In 2016, clinicians at Northwestern examined medication adherence rates among their heart failure patients 48 hours after discharge. “Looking at that, we found that they were dismal. More than 50% of patients were not taking their medications either correctly or at all on a discharge follow-up call, so that prompted us to examine what we could improve,” said Gopi Astik, MD, ACP Member, the hospital's medical director of clinical documentation and inpatient medical unit director.
Before creating an intervention, the quality improvement (QI) team interviewed patients who were readmitted with heart failure to see what went wrong and what might have helped prevent the bouncebacks.
“We found that people just didn't understand how they were supposed to be taking their medications, and when they didn't understand, they were less likely to do it because they didn't know how important it was,” said Dr. Astik, a clinical instructor at the Northwestern University Feinberg School of Medicine who led the project with another hospitalist and a heart failure cardiologist. The QI team also included medical residents and colleagues from hospital medicine, cardiology, pharmacy, social work, and nursing.
How it works
The team rolled out three main interventions that targeted the discharge medication list, as well as the patient-education process leading up to discharge. First, the team worked with the pharmacy to revamp the standard medication list and create a new, easy-to-read medication chart to help explain the purpose of medications, timing, side effects, and drug interactions. Bringing patient-friendly terms like “water pill,” “potassium pill,” and “heart rate medication” to the forefront of the instructions helped make the document easier to understand and explain for patients and clinicians, said Dr. Astik. Patients with heart failure were automatically identified and flagged so the pharmacists could start their charts prior to discharge, she said.
The other two interventions involved physicians and nurses. To give pharmacists the necessary time to create the charts, physicians were asked to get at least preliminary medication reconciliations finished as early as possible, Dr. Astik said.
“If they didn't have finalized doses, as we often don't with diuretics, at least we knew which diuretic we were using. So if they wanted it on the chart, they had to identify it early,” she said.
Meanwhile, nurses implemented a new care pathway at interdisciplinary rounds that involved a few more minutes of education for patients about heart failure and their medications and automatically placed goal-directed orders, such as daily standing weights and strict intake and output calculation. “This empowered the bedside nurses to be more engaged and involved in the process,” said Dr. Astik.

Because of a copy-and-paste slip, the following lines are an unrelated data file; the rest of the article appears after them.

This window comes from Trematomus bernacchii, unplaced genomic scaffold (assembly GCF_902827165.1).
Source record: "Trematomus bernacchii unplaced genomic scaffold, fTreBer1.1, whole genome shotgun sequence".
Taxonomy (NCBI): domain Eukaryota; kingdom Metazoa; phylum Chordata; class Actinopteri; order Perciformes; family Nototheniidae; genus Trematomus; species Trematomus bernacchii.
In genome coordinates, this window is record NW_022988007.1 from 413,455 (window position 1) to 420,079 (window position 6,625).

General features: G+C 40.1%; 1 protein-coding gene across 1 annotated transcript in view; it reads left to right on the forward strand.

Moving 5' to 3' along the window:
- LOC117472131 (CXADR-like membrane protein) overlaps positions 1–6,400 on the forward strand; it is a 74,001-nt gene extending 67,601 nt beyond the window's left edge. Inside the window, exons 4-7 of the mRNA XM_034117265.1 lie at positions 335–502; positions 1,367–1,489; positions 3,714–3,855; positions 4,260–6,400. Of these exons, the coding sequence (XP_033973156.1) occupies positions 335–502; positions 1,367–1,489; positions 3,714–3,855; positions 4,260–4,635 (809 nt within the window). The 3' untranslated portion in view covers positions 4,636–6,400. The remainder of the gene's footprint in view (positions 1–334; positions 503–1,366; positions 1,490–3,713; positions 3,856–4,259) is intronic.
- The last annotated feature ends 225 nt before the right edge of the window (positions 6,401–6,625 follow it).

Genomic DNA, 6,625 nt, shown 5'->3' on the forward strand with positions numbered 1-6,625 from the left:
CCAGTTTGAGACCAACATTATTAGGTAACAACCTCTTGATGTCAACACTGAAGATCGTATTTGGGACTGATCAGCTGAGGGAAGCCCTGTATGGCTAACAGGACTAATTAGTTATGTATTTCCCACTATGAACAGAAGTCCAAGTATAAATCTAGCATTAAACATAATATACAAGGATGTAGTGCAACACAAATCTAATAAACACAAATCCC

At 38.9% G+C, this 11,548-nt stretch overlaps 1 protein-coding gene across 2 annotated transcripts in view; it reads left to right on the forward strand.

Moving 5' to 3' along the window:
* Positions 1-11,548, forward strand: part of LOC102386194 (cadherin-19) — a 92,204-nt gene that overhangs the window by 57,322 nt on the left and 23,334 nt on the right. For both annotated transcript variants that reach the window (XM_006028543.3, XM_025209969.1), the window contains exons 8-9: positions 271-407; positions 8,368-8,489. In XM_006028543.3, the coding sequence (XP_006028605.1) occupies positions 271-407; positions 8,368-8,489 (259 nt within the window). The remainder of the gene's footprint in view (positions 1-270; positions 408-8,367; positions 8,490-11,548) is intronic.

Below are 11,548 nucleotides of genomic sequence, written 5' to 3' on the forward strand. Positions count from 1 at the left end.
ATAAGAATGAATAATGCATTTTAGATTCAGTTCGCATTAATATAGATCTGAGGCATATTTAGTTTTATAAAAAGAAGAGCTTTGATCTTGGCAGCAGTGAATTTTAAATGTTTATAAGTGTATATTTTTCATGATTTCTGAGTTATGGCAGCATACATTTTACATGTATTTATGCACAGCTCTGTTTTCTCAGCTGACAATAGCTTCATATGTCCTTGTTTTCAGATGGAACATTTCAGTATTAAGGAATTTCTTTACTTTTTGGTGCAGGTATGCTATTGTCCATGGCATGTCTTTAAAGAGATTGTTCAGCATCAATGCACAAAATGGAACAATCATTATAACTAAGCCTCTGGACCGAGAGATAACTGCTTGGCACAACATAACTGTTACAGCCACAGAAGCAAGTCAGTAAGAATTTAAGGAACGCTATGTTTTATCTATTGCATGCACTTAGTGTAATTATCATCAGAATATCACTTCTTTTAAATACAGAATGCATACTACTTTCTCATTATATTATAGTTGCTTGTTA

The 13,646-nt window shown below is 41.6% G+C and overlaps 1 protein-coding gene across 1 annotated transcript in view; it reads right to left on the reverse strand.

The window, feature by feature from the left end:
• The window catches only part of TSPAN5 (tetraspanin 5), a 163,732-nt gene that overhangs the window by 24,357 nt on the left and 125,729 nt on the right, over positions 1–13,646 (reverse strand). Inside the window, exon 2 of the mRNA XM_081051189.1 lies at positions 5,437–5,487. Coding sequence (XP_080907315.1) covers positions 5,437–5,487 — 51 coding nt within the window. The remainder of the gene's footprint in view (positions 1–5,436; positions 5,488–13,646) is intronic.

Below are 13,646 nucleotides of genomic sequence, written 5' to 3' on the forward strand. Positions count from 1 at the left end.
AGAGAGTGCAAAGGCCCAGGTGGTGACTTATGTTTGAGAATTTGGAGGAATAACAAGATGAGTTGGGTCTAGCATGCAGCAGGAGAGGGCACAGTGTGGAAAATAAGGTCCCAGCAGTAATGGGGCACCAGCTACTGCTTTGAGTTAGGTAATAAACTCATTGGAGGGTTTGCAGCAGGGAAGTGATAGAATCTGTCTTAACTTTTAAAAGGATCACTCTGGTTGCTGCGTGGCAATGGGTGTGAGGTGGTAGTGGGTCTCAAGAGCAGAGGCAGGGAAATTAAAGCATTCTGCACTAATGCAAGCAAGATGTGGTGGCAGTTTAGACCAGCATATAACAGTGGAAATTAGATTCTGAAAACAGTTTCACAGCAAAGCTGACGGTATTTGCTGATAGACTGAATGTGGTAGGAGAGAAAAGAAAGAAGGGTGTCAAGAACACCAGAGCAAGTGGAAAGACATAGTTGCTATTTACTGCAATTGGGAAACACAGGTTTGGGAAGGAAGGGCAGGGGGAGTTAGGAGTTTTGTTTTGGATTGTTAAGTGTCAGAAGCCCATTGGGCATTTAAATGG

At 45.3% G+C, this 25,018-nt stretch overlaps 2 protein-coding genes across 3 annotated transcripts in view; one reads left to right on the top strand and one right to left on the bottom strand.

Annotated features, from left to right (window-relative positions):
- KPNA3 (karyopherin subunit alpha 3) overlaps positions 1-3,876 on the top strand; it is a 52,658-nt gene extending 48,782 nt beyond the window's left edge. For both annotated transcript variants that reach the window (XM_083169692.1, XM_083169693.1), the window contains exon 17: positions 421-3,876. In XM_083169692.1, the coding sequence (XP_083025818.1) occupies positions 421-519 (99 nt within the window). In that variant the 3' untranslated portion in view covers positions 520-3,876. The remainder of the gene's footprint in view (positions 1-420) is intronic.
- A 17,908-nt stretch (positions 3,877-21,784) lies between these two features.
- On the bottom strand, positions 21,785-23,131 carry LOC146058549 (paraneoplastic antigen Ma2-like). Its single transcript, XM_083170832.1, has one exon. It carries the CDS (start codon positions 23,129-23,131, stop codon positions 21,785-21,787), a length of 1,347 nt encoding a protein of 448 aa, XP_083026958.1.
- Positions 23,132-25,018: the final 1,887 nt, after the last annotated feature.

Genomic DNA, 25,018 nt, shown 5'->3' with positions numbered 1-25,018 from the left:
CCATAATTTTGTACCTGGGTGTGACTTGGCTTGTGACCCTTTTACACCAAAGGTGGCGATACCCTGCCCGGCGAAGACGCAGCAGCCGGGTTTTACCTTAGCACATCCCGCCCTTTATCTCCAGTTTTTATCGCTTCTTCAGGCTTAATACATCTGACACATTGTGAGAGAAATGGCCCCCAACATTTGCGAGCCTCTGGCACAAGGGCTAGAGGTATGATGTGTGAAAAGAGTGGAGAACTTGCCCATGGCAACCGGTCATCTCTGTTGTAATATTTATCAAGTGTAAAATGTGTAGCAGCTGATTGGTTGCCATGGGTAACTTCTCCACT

The goal was to increase the rate of patients with heart failure who were taking all of their medications correctly from 43% to 75%, as ascertained by a 48-hour postdischarge callback, Dr. Astik said. During the study period, about 600 patients reported which medications they obtained, how they were supposed to take them, and how often they were taking them, she said. “In our target intervention period, we got to about 66%. . . . We wanted to aim high, and ideally we will get [to 75% adherence] as everything gets easier,” said Dr. Astik, who presented the research as an abstract in April at Hospital Medicine 2018 in Orlando.
Nurses were quick to implement the new care pathway, but getting physicians to change practice was more difficult, Dr. Astik said. “I think our hardest thing was getting physician buy-in to say that you need to get things done early. . . but once people really understood the point of the project, it was easier,” she said. Narrowing the scope of the project was also a challenge, since clinicians from various disciplines were involved, said Dr. Astik. “There was so much more we probably wanted to do,” she said, “but I think that if we would've tried to tackle all that, we never would've gotten results.”
Dr. Astik said her biggest lessons learned were the benefits of collaboration with a pharmacy team, which she had never involved in a QI project before. “They were invaluable partners on this,” she said. “There's no way we would've done this without pharmacy assistance and without their processes that they had in place.”
The project is currently in effect on all the medicine units, and the plan is to expand the medication charts to patients with other high-risk conditions. Dr. Astik, a geriatrician, said the team is eyeing older patients with delirium and other psychological issues to see if the charts help reduce readmissions. “If we could have one good chart that can go between facilities that they can take with them and that they can understand as well, that would be really helpful for them and their caregivers,” she said.